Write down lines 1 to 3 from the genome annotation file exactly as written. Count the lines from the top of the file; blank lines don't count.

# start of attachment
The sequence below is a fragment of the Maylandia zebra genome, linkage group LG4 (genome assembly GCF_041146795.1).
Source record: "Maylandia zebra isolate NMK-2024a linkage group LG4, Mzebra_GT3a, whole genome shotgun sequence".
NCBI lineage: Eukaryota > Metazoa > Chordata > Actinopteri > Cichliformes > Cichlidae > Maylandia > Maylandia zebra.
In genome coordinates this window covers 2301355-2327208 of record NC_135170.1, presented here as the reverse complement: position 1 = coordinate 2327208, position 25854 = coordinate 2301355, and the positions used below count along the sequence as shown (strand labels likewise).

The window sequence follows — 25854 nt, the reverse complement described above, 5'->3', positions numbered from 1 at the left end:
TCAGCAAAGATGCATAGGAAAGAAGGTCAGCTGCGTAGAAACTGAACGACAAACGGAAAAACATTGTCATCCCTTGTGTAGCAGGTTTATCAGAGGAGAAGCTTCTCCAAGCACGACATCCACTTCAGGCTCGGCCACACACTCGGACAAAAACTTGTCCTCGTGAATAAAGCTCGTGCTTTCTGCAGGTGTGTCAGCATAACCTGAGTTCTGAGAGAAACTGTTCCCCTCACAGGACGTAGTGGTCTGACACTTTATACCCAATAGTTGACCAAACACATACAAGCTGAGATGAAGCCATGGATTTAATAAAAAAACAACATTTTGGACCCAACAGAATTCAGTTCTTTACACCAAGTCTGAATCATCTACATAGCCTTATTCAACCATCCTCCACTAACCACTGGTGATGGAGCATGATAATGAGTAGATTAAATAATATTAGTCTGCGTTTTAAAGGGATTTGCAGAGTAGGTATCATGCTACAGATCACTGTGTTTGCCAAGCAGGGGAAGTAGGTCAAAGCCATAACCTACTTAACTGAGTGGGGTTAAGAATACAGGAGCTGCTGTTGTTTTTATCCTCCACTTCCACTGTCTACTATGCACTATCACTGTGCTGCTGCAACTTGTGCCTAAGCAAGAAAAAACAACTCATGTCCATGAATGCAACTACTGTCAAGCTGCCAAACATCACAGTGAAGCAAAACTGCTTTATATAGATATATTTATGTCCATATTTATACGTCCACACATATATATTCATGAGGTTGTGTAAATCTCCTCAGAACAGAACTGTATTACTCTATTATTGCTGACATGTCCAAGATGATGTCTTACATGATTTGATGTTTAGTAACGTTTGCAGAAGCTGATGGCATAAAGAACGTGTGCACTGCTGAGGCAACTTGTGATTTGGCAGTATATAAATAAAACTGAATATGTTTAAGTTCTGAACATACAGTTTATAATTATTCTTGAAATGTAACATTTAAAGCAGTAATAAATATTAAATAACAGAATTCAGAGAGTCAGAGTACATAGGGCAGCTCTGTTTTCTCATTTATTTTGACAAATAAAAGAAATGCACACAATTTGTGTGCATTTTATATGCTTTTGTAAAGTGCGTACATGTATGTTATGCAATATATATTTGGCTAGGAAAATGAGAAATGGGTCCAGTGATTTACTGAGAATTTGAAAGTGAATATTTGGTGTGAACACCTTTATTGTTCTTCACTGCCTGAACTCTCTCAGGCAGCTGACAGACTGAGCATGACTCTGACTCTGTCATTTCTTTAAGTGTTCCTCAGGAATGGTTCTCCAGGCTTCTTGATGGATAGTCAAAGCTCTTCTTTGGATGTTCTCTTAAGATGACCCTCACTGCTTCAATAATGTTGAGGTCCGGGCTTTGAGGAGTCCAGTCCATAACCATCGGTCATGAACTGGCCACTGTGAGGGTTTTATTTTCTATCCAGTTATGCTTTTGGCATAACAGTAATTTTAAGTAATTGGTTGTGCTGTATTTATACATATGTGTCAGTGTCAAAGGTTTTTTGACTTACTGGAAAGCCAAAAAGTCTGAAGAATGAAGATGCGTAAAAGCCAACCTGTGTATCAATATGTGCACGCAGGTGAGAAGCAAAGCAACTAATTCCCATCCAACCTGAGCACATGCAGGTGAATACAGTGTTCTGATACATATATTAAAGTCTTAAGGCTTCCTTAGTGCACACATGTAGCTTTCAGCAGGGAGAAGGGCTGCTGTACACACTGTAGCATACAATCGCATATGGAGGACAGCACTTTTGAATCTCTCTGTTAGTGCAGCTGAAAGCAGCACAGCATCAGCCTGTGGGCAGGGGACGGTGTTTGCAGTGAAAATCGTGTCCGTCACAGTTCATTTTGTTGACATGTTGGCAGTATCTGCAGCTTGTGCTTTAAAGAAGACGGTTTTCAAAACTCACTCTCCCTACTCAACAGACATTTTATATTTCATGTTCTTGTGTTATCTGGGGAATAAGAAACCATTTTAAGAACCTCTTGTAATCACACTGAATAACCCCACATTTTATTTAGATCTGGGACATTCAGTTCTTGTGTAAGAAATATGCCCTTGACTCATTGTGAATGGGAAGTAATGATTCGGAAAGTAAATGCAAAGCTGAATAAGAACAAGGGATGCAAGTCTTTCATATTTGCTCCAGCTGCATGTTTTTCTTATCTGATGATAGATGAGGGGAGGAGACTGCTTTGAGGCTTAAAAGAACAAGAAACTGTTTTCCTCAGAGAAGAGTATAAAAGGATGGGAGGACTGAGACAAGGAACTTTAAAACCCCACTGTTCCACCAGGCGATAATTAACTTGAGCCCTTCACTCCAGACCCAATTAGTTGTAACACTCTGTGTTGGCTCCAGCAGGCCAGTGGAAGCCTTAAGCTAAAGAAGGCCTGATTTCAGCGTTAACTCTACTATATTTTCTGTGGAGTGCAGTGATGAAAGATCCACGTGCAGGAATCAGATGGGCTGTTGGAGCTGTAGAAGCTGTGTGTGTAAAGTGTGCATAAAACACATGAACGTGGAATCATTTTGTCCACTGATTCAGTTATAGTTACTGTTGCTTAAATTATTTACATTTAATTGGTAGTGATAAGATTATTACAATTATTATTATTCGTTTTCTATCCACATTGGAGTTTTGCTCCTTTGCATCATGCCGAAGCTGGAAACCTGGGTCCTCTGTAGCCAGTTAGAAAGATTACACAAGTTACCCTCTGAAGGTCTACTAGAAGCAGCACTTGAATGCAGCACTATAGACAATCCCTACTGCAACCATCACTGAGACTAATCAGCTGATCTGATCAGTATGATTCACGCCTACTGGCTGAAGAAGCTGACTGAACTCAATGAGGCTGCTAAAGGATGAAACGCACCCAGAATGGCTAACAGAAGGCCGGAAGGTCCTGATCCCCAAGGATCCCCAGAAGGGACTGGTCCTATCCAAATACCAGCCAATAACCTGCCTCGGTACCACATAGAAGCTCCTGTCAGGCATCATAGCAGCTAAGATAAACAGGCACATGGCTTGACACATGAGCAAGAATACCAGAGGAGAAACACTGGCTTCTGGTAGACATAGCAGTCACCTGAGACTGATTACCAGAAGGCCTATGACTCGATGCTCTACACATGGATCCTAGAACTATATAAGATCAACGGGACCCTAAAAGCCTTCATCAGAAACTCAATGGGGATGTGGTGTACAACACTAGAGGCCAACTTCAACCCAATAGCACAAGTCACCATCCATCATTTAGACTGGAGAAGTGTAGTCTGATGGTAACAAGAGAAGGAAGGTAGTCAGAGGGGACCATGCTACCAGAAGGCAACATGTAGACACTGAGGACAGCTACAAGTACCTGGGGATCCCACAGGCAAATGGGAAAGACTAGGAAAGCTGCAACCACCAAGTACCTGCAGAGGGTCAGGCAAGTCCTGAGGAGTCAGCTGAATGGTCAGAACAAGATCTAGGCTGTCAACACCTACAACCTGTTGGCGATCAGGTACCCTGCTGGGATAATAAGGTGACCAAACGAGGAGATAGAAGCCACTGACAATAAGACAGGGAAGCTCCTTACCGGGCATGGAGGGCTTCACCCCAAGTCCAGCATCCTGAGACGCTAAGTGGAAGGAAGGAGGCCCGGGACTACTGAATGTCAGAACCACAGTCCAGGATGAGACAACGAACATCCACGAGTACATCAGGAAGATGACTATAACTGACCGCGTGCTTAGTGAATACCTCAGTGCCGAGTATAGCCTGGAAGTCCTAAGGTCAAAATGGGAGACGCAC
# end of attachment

The sequence below is a fragment of the Maylandia zebra genome, linkage group LG4 (genome assembly GCF_041146795.1).
Source record: "Maylandia zebra isolate NMK-2024a linkage group LG4, Mzebra_GT3a, whole genome shotgun sequence".
NCBI lineage: Eukaryota > Metazoa > Chordata > Actinopteri > Cichliformes > Cichlidae > Maylandia > Maylandia zebra.